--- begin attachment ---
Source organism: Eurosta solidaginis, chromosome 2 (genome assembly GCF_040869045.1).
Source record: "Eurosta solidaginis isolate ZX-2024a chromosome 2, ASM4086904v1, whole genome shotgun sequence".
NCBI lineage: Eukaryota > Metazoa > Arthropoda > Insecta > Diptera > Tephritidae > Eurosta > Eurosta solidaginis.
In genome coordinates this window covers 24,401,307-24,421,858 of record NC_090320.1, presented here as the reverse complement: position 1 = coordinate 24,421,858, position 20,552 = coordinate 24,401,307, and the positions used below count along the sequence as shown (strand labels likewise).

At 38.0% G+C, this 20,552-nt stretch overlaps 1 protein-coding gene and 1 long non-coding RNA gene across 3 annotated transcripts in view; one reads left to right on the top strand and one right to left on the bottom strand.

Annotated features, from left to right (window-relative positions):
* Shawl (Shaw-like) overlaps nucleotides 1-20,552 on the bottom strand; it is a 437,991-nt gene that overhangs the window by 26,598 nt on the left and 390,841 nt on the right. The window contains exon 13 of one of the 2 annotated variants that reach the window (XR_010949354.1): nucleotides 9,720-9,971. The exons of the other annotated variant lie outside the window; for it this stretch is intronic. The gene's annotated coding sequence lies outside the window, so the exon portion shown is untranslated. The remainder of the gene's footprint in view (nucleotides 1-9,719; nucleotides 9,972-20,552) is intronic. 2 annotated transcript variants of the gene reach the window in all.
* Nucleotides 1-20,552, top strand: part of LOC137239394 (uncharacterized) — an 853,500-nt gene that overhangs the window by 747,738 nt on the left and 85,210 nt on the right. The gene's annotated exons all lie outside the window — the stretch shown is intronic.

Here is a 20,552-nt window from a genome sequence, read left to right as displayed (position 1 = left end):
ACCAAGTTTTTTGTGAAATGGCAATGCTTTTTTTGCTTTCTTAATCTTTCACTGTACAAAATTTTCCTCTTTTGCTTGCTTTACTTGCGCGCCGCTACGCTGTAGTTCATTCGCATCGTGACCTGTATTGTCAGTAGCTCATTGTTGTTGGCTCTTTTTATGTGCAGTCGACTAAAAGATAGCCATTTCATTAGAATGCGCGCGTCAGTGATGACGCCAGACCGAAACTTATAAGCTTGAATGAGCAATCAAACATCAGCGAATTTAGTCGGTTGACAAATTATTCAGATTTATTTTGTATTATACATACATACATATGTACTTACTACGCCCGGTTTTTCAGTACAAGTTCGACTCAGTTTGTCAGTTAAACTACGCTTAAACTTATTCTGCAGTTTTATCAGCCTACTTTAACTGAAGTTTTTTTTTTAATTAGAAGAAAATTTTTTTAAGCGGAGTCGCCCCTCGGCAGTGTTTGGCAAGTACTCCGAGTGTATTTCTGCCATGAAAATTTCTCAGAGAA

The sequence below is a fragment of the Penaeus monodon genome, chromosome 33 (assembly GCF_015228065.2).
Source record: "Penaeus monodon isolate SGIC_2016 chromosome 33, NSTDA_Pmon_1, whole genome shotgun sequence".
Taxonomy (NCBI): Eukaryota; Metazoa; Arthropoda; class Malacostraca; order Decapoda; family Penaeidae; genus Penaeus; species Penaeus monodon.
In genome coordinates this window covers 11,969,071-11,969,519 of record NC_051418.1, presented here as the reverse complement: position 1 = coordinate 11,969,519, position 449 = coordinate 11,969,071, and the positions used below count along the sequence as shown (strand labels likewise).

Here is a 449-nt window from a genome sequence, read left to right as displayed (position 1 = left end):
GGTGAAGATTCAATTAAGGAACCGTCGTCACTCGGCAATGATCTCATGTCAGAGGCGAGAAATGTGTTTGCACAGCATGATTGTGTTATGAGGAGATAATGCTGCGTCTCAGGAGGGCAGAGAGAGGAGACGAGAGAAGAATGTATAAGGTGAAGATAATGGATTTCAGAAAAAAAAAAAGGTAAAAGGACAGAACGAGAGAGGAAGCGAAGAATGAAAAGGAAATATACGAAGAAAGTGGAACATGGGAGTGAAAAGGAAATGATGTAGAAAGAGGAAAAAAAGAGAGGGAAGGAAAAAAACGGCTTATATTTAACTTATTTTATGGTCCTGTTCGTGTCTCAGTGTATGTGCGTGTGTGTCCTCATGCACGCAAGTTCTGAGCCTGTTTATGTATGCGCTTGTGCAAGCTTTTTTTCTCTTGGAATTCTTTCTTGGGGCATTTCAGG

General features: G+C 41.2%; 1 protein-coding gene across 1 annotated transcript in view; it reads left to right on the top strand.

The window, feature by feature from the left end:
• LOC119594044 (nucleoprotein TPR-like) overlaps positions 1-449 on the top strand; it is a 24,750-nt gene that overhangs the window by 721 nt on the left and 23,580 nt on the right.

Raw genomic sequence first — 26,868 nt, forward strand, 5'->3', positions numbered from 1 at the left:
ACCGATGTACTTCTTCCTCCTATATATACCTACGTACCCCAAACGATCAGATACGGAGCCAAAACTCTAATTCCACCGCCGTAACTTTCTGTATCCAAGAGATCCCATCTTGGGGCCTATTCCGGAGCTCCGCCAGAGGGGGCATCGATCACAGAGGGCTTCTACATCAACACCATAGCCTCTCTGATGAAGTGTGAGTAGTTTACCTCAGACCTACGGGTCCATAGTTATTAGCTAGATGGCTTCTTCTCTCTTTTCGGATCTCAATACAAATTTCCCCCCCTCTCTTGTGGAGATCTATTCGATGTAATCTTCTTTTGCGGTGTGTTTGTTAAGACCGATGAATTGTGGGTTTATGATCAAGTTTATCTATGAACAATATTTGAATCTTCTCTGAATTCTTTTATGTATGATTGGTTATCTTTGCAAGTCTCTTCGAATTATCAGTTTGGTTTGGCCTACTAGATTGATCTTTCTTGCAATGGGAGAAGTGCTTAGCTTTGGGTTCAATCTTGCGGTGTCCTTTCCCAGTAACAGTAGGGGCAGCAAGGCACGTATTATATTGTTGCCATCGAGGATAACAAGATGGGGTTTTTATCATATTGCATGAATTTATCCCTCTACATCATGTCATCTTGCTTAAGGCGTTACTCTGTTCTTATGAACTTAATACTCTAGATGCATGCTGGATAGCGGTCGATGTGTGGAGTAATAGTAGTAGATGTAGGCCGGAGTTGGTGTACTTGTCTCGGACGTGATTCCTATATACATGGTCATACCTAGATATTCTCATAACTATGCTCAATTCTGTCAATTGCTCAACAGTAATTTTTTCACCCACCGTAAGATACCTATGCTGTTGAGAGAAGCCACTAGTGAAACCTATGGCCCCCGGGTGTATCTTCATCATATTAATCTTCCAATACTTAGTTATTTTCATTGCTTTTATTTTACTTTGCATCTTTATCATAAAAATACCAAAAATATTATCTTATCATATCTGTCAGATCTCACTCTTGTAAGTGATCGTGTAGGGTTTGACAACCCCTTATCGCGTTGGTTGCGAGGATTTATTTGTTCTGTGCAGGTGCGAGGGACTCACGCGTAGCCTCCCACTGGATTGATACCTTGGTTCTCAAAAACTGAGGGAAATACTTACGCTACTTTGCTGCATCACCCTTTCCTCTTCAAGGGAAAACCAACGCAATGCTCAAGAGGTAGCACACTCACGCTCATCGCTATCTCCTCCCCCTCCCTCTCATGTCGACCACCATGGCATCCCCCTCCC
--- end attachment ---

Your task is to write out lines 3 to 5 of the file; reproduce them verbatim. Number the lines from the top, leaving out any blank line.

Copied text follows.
NCBI lineage: Eukaryota > Metazoa > Arthropoda > Insecta > Diptera > Tephritidae > Eurosta > Eurosta solidaginis.
In genome coordinates this window covers 24,401,307-24,421,858 of record NC_090320.1, presented here as the reverse complement: position 1 = coordinate 24,421,858, position 20,552 = coordinate 24,401,307, and the positions used below count along the sequence as shown (strand labels likewise).

At 38.0% G+C, this 20,552-nt stretch overlaps 1 protein-coding gene and 1 long non-coding RNA gene across 3 annotated transcripts in view; one reads left to right on the top strand and one right to left on the bottom strand.